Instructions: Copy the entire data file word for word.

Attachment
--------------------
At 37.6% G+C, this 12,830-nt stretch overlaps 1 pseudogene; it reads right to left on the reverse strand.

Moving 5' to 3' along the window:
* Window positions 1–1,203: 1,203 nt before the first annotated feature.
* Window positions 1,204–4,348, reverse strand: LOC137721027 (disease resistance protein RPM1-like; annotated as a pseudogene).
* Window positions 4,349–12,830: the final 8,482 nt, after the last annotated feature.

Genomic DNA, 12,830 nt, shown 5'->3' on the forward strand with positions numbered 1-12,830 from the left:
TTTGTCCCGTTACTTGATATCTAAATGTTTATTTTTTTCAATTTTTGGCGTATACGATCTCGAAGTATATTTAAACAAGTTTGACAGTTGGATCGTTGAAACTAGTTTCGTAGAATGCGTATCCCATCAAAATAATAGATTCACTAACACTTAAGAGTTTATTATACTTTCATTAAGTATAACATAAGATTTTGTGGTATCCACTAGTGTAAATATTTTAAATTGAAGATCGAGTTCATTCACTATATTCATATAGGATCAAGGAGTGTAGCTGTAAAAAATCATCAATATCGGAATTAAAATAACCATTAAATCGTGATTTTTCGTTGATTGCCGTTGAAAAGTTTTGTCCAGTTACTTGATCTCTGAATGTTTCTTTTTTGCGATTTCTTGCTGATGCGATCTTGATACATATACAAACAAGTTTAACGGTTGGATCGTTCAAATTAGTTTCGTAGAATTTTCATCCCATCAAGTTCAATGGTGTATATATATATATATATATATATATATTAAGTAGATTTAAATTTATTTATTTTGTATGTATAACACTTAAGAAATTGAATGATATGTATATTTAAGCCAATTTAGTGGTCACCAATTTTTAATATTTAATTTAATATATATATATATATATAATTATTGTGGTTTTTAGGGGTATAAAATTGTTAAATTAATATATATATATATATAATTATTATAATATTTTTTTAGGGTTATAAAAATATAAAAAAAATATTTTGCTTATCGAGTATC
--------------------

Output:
At 37.6% G+C, this 12,830-nt stretch overlaps 1 pseudogene; it reads right to left on the reverse strand.

Moving 5' to 3' along the window:
* Window positions 1–1,203: 1,203 nt before the first annotated feature.
* Window positions 1,204–4,348, reverse strand: LOC137721027 (disease resistance protein RPM1-like; annotated as a pseudogene).
* Window positions 4,349–12,830: the final 8,482 nt, after the last annotated feature.

Genomic DNA, 12,830 nt, shown 5'->3' on the forward strand with positions numbered 1-12,830 from the left:
TTTGTCCCGTTACTTGATATCTAAATGTTTATTTTTTTCAATTTTTGGCGTATACGATCTCGAAGTATATTTAAACAAGTTTGACAGTTGGATCGTTGAAACTAGTTTCGTAGAATGCGTATCCCATCAAAATAATAGATTCACTAACACTTAAGAGTTTATTATACTTTCATTAAGTATAACATAAGATTTTGTGGTATCCACTAGTGTAAATATTTTAAATTGAAGATCGAGTTCATTCACTATATTCATATAGGATCAAGGAGTGTAGCTGTAAAAAATCATCAATATCGGAATTAAAATAACCATTAAATCGTGATTTTTCGTTGATTGCCGTTGAAAAGTTTTGTCCAGTTACTTGATCTCTGAATGTTTCTTTTTTGCGATTTCTTGCTGATGCGATCTTGATACATATACAAACAAGTTTAACGGTTGGATCGTTCAAATTAGTTTCGTAGAATTTTCATCCCATCAAGTTCAATGGTGTATATATATATATATATATATATATATTAAGTAGATTTAAATTTATTTATTTTGTATGTATAACACTTAAGAAATTGAATGATATGTATATTTAAGCCAATTTAGTGGTCACCAATTTTTAATATTTAATTTAATATATATATATATATATAATTATTGTGGTTTTTAGGGGTATAAAATTGTTAAATTAATATATATATATATATAATTATTATAATATTTTTTTAGGGTTATAAAAATATAAAAAAAATATTTTGCTTATCGAGTATC